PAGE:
Some well-placed sources claim Sheffield Wednesday’s ownership intrigue could finally be coming to a head. The Owls and their fans are dutifully accustomed to being described as “in limbo.” But that doesn’t make it any less painful a state of affairs.
It is not a condition gladly tolerated by a hyperactive chairman either. That’s why I think the current perception of inertia, whether real or imagined, will not outlast the next fortnight or so.
My gut feeling is that, within that time, a takeover will either be pushed towards completion or fade from the agenda. In the latter event, expect Milan Mandaric – never less than hands on - to tighten his grip on the wheel and make whatever decisions he feels necessary to drive the team clear of danger.
The interest of Hong Kong businessman Sammy Yu, who leads a Chinese consortium, first emerged in July but started in May. In layman’s terms, the time to “put up or shut up” could be fast approaching.
In the end it’s about money on the table – and I’d guess we are talking a minimum of £20m-£30m here. I’d be surprised if Wednesday have not set some sort of timetable so that the club can accelerate a pretty pressing schedule if it is not met.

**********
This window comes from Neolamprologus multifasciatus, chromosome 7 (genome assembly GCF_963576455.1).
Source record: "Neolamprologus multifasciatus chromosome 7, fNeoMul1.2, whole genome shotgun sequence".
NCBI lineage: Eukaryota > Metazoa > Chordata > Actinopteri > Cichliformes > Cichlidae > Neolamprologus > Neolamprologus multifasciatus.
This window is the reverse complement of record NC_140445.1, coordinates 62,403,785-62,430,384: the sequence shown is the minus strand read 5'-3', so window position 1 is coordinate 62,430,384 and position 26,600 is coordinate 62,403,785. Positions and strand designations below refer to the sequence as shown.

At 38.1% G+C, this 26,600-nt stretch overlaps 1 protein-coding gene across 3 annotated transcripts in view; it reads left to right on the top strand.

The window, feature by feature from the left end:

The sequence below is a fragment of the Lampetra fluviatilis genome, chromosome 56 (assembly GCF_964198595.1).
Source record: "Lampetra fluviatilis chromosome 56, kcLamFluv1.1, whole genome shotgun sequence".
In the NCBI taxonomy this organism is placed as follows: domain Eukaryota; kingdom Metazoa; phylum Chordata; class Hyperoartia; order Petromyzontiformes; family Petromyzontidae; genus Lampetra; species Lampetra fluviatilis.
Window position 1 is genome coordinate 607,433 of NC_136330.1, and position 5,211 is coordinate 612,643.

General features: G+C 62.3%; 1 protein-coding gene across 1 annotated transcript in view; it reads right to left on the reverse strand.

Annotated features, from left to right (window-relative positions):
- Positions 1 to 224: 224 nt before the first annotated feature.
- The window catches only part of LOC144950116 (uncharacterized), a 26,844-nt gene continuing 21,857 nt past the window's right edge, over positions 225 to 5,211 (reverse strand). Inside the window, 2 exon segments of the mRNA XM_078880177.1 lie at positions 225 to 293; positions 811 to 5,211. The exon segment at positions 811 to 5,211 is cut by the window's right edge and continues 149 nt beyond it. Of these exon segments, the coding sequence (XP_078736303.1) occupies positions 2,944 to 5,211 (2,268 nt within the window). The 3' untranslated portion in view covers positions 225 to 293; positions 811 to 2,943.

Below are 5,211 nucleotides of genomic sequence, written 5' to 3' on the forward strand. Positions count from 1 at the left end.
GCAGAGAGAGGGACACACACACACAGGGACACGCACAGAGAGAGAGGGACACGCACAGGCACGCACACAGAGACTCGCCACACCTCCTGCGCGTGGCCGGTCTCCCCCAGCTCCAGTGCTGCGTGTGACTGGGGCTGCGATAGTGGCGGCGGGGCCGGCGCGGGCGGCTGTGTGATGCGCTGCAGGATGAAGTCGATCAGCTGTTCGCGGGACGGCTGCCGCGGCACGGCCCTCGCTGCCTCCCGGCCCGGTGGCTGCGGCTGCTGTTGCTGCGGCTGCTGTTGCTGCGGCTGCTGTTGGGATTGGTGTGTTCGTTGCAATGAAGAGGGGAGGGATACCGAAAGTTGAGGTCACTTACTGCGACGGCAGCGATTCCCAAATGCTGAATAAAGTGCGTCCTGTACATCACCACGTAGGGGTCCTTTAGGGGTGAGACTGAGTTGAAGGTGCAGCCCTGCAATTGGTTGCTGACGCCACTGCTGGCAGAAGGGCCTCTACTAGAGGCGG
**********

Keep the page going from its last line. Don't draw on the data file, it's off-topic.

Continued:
It’s hard to see that period extending beyond successive away games at Bolton and Barnsley as manager Dave Jones seeks an essential victory or two to invigorate an improving team and reinforce his own position.
From all I hear, the accusation from a minority that Mandaric has “lost interest” in the club could not be further from the truth. He is restless and impatient for progress on and off the field with other potential buyers, believed to include a Saudi group, circling.
Inevitably, there will be a sliding scale on the club’s value. Simply put, it will go up or – as currently – down according to league position. Mandaric knows it must be improved for all possible reasons.
Jailed Gary Madine is lodging an appeal and, from the noises I hear, I’d be surprised if he is sacked by Sheffield Wednesday as a £400,000 striker with 20 months left on contract.
I feel the Owls are likelier to take the middle course, effectively cancelling all or most of this season’s terms and retaining an option – for club and player – to resume his career at Hillsborough next season.
Moral issues can be argued either way but the reality is that Madine is expected to serve half, or less, of an 18 month term.
When his time is done, the Owls are likely to want to explore re-harnessing the player rather than giving him away.